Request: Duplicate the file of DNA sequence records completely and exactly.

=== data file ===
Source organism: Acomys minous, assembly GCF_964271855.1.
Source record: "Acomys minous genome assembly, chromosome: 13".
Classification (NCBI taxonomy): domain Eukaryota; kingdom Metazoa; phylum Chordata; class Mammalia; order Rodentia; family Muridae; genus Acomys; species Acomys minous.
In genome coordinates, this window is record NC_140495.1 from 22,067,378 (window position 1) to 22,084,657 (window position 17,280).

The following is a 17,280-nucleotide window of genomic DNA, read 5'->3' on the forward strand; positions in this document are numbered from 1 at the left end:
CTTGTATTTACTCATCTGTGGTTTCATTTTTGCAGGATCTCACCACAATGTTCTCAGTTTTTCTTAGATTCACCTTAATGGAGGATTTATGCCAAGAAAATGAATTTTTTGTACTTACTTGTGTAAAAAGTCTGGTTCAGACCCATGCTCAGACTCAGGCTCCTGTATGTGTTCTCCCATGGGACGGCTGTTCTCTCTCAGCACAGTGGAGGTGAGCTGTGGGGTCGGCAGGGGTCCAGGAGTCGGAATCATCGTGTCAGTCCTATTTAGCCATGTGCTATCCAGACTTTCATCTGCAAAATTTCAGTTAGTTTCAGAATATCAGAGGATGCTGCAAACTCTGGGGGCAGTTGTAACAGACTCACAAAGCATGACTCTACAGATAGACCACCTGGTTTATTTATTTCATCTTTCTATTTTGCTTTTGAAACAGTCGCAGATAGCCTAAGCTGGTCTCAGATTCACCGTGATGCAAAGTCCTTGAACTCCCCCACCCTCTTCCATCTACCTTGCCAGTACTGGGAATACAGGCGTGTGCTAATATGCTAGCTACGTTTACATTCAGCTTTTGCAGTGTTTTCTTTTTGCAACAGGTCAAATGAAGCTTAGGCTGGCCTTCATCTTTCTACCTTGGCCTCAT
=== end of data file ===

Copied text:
Source organism: Acomys minous, assembly GCF_964271855.1.
Source record: "Acomys minous genome assembly, chromosome: 13".
Classification (NCBI taxonomy): domain Eukaryota; kingdom Metazoa; phylum Chordata; class Mammalia; order Rodentia; family Muridae; genus Acomys; species Acomys minous.
In genome coordinates, this window is record NC_140495.1 from 22,067,378 (window position 1) to 22,084,657 (window position 17,280).

The following is a 17,280-nucleotide window of genomic DNA, read 5'->3' on the forward strand; positions in this document are numbered from 1 at the left end:
CTTGTATTTACTCATCTGTGGTTTCATTTTTGCAGGATCTCACCACAATGTTCTCAGTTTTTCTTAGATTCACCTTAATGGAGGATTTATGCCAAGAAAATGAATTTTTTGTACTTACTTGTGTAAAAAGTCTGGTTCAGACCCATGCTCAGACTCAGGCTCCTGTATGTGTTCTCCCATGGGACGGCTGTTCTCTCTCAGCACAGTGGAGGTGAGCTGTGGGGTCGGCAGGGGTCCAGGAGTCGGAATCATCGTGTCAGTCCTATTTAGCCATGTGCTATCCAGACTTTCATCTGCAAAATTTCAGTTAGTTTCAGAATATCAGAGGATGCTGCAAACTCTGGGGGCAGTTGTAACAGACTCACAAAGCATGACTCTACAGATAGACCACCTGGTTTATTTATTTCATCTTTCTATTTTGCTTTTGAAACAGTCGCAGATAGCCTAAGCTGGTCTCAGATTCACCGTGATGCAAAGTCCTTGAACTCCCCCACCCTCTTCCATCTACCTTGCCAGTACTGGGAATACAGGCGTGTGCTAATATGCTAGCTACGTTTACATTCAGCTTTTGCAGTGTTTTCTTTTTGCAACAGGTCAAATGAAGCTTAGGCTGGCCTTCATCTTTCTACCTTGGCCTCAT